E-commerce breaking records year after year
E-commerce is growing year after year, and 2018 was no exception. Amazon announced a ‘record-breaking’ holiday season. Last year, the company registered ‘tens of millions’ of new Prime trials or paid memberships offering free delivery options. It shipped more than 1bn items for free through Prime in the US alone1.
eMarketer reported that the 2018 retail holiday season was exceptionally strong, with the highest growth rates for brick-and-mortar and ecommerce sales since 2011. Adobe reported that online sales grew 16.5%, while Comscore saw holiday season sales grow 19.4%. Gains in e-commerce this season were fuelled largely by increased mobile shopping and buying, particularly on smartphones: Mobile accounted for 60% of online shopping traffic and 40% of sales.2
Australia Post Chief Operating Officer, Bob Black said that online purchases in Australia had grown by almost 20% in 12 months. “Our research found that people were buying up to 19.2% more items online. By 2020, we expect one in 10 items will be bought online.” 3
The rise of e-commerce leads to increased parcel volumes for most posts. Swiss Post set a new parcel volume record in 2018 with a total of 138m shipments. The new record, which corresponds to a 25% increase compared to 2013, is due to an increasing number of online purchases, especially in the pre-Christmas period, and sales promotions such as Cyber Monday or Black Friday. 4
Black Friday sales volumes see double-digit growth
Black Friday and Cyber Monday sales and corresponding parcel volumes again hit all-time highs. According to Adobe Analytics, Black Friday online sales in the US reached a record high this year, surging almost 24% when compared with 2017, to US$6.22bn. Moreover, sales stemming from smartphones surpassed US$2bn in the US. Adobe found that 33.5% of e-commerce sales on Black Friday came from mobile devices in 2018, compared with 29.1% in 2017, reflecting the trend reported by eMarketer. 5
In the UK, British e-commerce association IMRG reported that £1.49bn was spent with UK online retailers on Black Friday 2018, which was up 7.3% on the same day last year. In the Nordics, Black Friday online sales in Sweden hit a new record of SEK6.7bn this year, a 27% increase on 2017, according to a PostNord survey immediately after the event.6
As a result, the weeks after Black Friday see in surge in parcel volumes. PostNord processed 2.2m parcels in the few days following Black Friday, including a new single-day record of over 700,000 parcels in the night of Monday 24 November – Tuesday 25 November 2018, followed by just over 630,000 packages the following night. In Norway, Posten Norge handled about 30% more parcels than last year during the week after the Black Friday–Cyber Monday events, with about 200,000 packages a day at its main sorting centre in Oslo.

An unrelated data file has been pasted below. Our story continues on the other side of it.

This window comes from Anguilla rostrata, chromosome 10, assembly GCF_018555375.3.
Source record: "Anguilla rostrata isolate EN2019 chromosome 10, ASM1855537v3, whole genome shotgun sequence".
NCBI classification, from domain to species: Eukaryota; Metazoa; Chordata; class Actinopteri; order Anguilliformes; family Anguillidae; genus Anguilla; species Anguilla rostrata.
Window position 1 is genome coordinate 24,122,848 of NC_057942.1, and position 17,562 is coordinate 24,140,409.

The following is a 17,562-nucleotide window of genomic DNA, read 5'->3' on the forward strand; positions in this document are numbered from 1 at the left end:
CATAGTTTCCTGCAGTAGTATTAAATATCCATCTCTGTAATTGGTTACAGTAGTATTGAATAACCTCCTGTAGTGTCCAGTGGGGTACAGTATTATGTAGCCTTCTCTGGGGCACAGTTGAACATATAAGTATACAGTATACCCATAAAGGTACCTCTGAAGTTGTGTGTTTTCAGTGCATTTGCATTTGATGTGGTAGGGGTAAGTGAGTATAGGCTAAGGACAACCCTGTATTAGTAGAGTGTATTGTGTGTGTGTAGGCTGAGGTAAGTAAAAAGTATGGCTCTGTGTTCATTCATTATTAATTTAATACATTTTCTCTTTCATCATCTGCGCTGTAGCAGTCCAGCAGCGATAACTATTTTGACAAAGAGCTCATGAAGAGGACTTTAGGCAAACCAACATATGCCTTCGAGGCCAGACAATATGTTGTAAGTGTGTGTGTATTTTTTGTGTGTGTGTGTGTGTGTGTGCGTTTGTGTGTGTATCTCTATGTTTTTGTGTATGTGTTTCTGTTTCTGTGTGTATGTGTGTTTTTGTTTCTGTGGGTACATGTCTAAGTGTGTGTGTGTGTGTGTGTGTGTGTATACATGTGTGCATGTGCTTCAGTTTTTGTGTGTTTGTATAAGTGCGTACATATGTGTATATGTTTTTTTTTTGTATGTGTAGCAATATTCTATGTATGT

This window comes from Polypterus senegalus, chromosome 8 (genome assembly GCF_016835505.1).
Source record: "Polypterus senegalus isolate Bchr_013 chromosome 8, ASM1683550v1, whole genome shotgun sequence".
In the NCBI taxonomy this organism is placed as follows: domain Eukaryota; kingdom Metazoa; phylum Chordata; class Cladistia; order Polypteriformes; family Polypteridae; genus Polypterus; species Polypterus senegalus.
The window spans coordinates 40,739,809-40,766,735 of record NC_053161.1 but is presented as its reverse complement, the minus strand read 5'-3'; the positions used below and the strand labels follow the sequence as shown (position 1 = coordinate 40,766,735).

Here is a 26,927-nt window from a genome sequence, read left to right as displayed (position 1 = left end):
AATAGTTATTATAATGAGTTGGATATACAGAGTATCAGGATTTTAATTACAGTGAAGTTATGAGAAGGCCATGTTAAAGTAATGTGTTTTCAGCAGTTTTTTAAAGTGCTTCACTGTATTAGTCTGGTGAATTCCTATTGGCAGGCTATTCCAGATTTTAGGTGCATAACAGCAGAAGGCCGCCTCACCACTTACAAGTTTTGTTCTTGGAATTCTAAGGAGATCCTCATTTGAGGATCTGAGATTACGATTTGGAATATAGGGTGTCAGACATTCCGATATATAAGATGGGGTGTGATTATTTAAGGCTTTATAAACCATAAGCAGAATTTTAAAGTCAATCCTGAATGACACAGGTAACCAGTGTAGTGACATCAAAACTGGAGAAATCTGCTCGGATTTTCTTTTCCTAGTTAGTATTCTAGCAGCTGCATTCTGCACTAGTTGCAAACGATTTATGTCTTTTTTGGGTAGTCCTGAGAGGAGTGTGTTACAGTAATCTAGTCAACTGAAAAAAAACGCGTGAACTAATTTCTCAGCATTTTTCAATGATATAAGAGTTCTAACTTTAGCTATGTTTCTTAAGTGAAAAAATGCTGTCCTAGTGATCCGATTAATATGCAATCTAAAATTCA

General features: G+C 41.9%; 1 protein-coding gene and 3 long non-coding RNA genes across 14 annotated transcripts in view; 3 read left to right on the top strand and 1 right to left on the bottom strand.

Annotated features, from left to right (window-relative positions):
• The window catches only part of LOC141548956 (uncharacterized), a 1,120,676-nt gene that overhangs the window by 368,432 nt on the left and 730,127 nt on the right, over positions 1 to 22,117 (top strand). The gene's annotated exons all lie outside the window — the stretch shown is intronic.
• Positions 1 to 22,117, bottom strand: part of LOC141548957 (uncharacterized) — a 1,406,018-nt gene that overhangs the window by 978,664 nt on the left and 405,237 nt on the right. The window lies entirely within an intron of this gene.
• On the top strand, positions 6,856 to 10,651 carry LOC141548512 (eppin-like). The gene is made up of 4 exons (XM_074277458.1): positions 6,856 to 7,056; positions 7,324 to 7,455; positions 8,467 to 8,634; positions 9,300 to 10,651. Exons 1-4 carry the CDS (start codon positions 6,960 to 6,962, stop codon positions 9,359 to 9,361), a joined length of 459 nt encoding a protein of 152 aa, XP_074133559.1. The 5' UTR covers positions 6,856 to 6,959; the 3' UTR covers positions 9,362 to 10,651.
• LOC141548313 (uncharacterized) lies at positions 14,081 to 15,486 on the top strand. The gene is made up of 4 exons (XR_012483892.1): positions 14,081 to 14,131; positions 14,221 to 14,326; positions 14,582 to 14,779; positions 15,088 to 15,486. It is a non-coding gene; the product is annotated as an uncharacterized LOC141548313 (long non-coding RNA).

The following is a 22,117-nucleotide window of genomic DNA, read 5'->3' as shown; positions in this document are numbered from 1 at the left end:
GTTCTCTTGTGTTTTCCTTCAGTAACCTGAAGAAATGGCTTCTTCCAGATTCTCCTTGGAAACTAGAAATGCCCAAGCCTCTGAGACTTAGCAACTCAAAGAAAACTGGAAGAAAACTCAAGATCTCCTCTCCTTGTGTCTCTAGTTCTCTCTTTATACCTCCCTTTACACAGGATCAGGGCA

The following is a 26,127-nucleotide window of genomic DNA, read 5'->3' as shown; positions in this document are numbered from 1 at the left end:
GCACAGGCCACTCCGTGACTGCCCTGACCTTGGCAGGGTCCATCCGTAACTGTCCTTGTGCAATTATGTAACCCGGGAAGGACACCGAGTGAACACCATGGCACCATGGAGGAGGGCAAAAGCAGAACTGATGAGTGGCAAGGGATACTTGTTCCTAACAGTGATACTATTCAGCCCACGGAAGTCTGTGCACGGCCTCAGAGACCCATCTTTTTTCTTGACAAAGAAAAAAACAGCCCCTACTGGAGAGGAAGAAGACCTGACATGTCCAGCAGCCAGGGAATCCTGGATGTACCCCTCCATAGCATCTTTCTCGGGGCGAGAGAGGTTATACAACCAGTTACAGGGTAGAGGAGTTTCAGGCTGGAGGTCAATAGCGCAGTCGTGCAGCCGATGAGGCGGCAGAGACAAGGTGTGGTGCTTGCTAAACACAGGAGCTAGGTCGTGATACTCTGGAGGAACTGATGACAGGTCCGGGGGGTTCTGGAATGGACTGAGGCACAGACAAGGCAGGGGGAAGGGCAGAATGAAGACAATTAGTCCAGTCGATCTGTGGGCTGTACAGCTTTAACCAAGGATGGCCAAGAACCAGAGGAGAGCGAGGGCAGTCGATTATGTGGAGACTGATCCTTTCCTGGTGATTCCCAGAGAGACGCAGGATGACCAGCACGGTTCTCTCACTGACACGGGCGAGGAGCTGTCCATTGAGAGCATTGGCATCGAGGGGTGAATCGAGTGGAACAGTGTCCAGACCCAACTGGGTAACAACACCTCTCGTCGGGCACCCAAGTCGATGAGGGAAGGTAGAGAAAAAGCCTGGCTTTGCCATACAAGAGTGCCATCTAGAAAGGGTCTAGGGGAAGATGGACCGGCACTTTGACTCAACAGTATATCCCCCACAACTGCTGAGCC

Meanwhile, in Spain, parcels carrier SEUR said it delivered 2.5m parcels in the week after Black Friday, which was 10% more than during the same period last year7. Swiss Post reported that nearly 6m parcels were handled during the Black Friday week alone.8 In total, PostNL distribution centres received roughly 12m parcels between Black Friday and Sinterklaas. In 2017, just under 10 million parcels were processed in the same period.9
Australia Post reported a surge in volumes following Black Friday and Cyber Monday, with parcel deliveries growing more than 30% during the sales.
Increased e-commerce parcel volumes continue through December
Throughout the month of December, mail volumes continue to grow.
USPS stated it expected an overall seasonal haul of 900m packages and about 15bn pieces of mail for delivery between Thanksgiving Day (22 November) and New Year’s Day.10The overall holiday season figure would be about 50m packages more than in the same period last year, a 6% increase.
Australia Post reported that it delivered more than 40m parcels during December 2018, 11.7% more than the same period the previous year, making it the biggest ever month for parcel volumes for the post.11 Australia Post Chief Operating Officer, Bob Black, said: “Our busiest day was Monday 17 December, when we delivered a record 3m parcels across the country – by far the biggest day in our history.”12 Österreichische Post reported a new record on the same date, when it delivered 672,000 parcels to customers across the country.13
In Ireland, An Post said parcel volumes soared by 50% during the holiday season, with deliveries of up to 100,000 parcels a day.14 The number of parcels delivered by PostNL between Saint Nicolas (5 December) and 24 December was about 17.5m.15 Posti also reported that it had already broken the previous year’s record by mid-December, with the busiest week still to come.16
Swiss Post handled a record 25m parcels between Black Friday (23 November) and Christmas as well as more than 400m letter items. The daily average of up to 17m letters included an average of 120,000 international items with small product enclosures, of which about 80,000 came from Asia, the company noted.17
After the gifts come the returns